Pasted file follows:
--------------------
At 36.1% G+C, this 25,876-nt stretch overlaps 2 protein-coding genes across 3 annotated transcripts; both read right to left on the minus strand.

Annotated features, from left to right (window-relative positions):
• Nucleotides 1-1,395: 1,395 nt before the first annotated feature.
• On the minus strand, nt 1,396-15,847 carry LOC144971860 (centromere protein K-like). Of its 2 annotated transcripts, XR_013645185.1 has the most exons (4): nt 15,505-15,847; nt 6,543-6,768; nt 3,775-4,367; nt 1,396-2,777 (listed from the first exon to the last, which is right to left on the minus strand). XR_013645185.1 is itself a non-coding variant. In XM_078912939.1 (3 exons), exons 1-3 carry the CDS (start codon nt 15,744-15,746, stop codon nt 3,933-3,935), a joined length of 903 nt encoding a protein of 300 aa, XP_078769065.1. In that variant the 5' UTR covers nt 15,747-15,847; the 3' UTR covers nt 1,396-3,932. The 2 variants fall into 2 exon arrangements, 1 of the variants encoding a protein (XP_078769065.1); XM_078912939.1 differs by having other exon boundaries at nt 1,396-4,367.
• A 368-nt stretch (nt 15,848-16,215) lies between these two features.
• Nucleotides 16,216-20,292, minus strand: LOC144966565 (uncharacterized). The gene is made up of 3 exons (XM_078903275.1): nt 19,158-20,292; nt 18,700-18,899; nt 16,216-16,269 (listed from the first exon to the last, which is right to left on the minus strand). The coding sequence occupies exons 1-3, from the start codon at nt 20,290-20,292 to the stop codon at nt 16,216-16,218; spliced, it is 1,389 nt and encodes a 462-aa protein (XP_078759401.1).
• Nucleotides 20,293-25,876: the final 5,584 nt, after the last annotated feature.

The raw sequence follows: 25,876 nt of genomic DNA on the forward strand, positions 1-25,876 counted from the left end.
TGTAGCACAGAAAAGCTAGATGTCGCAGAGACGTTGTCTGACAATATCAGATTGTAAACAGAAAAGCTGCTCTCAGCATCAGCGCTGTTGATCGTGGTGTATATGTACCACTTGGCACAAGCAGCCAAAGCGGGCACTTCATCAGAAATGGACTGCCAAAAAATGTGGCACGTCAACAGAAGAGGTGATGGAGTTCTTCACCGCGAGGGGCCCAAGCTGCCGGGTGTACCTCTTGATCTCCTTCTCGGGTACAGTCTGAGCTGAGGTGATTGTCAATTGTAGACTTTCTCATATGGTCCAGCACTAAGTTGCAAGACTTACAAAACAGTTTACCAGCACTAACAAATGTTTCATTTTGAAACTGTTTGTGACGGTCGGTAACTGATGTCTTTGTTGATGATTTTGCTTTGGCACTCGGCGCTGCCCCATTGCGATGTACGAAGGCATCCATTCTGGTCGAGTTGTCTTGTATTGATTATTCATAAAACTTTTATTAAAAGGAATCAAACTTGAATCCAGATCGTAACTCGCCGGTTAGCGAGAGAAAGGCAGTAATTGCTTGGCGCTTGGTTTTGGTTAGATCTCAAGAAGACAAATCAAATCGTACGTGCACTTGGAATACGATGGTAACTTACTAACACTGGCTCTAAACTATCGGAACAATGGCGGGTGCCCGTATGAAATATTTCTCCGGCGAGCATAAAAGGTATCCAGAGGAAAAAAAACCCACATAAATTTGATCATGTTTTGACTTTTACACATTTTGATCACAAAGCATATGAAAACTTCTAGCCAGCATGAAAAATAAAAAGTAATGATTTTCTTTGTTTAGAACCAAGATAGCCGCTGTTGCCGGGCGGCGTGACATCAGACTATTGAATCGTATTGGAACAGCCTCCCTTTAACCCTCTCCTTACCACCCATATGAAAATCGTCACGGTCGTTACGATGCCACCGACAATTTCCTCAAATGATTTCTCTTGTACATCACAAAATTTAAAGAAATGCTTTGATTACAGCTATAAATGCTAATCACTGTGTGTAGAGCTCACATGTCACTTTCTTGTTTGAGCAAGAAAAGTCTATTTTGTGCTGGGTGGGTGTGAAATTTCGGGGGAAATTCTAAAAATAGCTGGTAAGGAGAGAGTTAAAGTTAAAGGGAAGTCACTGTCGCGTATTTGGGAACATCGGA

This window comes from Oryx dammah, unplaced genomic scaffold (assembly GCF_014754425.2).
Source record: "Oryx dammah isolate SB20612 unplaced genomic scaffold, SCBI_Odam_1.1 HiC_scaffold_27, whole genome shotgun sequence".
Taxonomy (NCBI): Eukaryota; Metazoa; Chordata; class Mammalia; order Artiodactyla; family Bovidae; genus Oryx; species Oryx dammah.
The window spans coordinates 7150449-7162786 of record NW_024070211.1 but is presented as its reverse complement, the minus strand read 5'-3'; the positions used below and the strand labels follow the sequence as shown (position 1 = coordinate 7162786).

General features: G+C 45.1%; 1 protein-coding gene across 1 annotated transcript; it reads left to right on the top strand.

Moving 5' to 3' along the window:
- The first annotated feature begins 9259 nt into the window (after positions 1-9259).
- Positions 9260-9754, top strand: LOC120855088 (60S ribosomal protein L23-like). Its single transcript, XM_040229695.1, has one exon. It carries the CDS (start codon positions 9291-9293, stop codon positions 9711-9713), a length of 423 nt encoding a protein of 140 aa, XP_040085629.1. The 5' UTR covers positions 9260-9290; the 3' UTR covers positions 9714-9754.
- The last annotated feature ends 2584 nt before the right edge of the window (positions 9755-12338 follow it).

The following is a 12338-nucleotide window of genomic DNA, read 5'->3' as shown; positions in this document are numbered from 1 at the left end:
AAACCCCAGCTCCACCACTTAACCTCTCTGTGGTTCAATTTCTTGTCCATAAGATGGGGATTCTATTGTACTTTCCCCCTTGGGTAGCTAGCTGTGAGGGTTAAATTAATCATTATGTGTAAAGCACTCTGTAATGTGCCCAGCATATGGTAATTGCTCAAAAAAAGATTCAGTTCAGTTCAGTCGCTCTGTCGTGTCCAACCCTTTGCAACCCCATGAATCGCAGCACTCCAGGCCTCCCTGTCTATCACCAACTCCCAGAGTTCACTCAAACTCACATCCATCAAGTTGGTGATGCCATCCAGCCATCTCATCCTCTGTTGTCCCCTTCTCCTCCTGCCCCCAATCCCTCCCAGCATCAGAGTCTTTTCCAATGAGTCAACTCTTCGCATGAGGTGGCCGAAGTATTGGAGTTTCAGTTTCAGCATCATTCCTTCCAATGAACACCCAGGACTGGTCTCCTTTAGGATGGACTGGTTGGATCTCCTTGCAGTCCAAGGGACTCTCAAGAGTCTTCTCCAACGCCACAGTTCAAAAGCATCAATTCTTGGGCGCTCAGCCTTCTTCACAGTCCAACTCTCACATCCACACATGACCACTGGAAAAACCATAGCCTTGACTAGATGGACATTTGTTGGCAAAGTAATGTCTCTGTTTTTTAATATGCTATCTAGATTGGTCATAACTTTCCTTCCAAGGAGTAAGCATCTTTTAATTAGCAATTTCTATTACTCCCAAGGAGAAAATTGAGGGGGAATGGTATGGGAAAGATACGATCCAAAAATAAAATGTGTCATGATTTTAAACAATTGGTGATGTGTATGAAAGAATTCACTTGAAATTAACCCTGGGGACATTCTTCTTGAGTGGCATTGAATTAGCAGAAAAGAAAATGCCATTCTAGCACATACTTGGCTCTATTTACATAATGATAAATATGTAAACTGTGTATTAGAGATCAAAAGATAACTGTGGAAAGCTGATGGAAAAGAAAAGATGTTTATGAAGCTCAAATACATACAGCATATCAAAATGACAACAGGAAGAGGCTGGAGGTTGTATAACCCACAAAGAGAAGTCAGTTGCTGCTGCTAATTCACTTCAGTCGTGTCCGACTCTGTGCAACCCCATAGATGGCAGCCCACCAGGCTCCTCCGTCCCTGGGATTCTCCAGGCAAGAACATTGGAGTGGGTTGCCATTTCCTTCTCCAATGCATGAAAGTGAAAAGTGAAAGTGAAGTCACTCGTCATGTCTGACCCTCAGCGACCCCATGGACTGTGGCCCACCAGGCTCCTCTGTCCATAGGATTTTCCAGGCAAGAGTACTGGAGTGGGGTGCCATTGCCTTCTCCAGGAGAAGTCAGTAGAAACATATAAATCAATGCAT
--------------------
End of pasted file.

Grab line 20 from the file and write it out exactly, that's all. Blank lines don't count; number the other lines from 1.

AAACCCCAGCTCCACCACTTAACCTCTCTGTGGTTCAATTTCTTGTCCATAAGATGGGGATTCTATTGTACTTTCCCCCTTGGGTAGCTAGCTGTGAGGGTTAAATTAATCATTATGTGTAAAGCACTCTGTAATGTGCCCAGCATATGGTAATTGCTCAAAAAAAGATTCAGTTCAGTTCAGTCGCTCTGTCGTGTCCAACCCTTTGCAACCCCATGAATCGCAGCACTCCAGGCCTCCCTGTCTATCACCAACTCCCAGAGTTCACTCAAACTCACATCCATCAAGTTGGTGATGCCATCCAGCCATCTCATCCTCTGTTGTCCCCTTCTCCTCCTGCCCCCAATCCCTCCCAGCATCAGAGTCTTTTCCAATGAGTCAACTCTTCGCATGAGGTGGCCGAAGTATTGGAGTTTCAGTTTCAGCATCATTCCTTCCAATGAACACCCAGGACTGGTCTCCTTTAGGATGGACTGGTTGGATCTCCTTGCAGTCCAAGGGACTCTCAAGAGTCTTCTCCAACGCCACAGTTCAAAAGCATCAATTCTTGGGCGCTCAGCCTTCTTCACAGTCCAACTCTCACATCCACACATGACCACTGGAAAAACCATAGCCTTGACTAGATGGACATTTGTTGGCAAAGTAATGTCTCTGTTTTTTAATATGCTATCTAGATTGGTCATAACTTTCCTTCCAAGGAGTAAGCATCTTTTAATTAGCAATTTCTATTACTCCCAAGGAGAAAATTGAGGGGGAATGGTATGGGAAAGATACGATCCAAAAATAAAATGTGTCATGATTTTAAACAATTGGTGATGTGTATGAAAGAATTCACTTGAAATTAACCCTGGGGACATTCTTCTTGAGTGGCATTGAATTAGCAGAAAAGAAAATGCCATTCTAGCACATACTTGGCTCTATTTACATAATGATAAATATGTAAACTGTGTATTAGAGATCAAAAGATAACTGTGGAAAGCTGATGGAAAAGAAAAGATGTTTATGAAGCTCAAATACATACAGCATATCAAAATGACAACAGGAAGAGGCTGGAGGTTGTATAACCCACAAAGAGAAGTCAGTTGCTGCTGCTAATTCACTTCAGTCGTGTCCGACTCTGTGCAACCCCATAGATGGCAGCCCACCAGGCTCCTCCGTCCCTGGGATTCTCCAGGCAAGAACATTGGAGTGGGTTGCCATTTCCTTCTCCAATGCATGAAAGTGAAAAGTGAAAGTGAAGTCACTCGTCATGTCTGACCCTCAGCGACCCCATGGACTGTGGCCCACCAGGCTCCTCTGTCCATAGGATTTTCCAGGCAAGAGTACTGGAGTGGGGTGCCATTGCCTTCTCCAGGAGAAGTCAGTAGAAACATATAAATCAATGCAT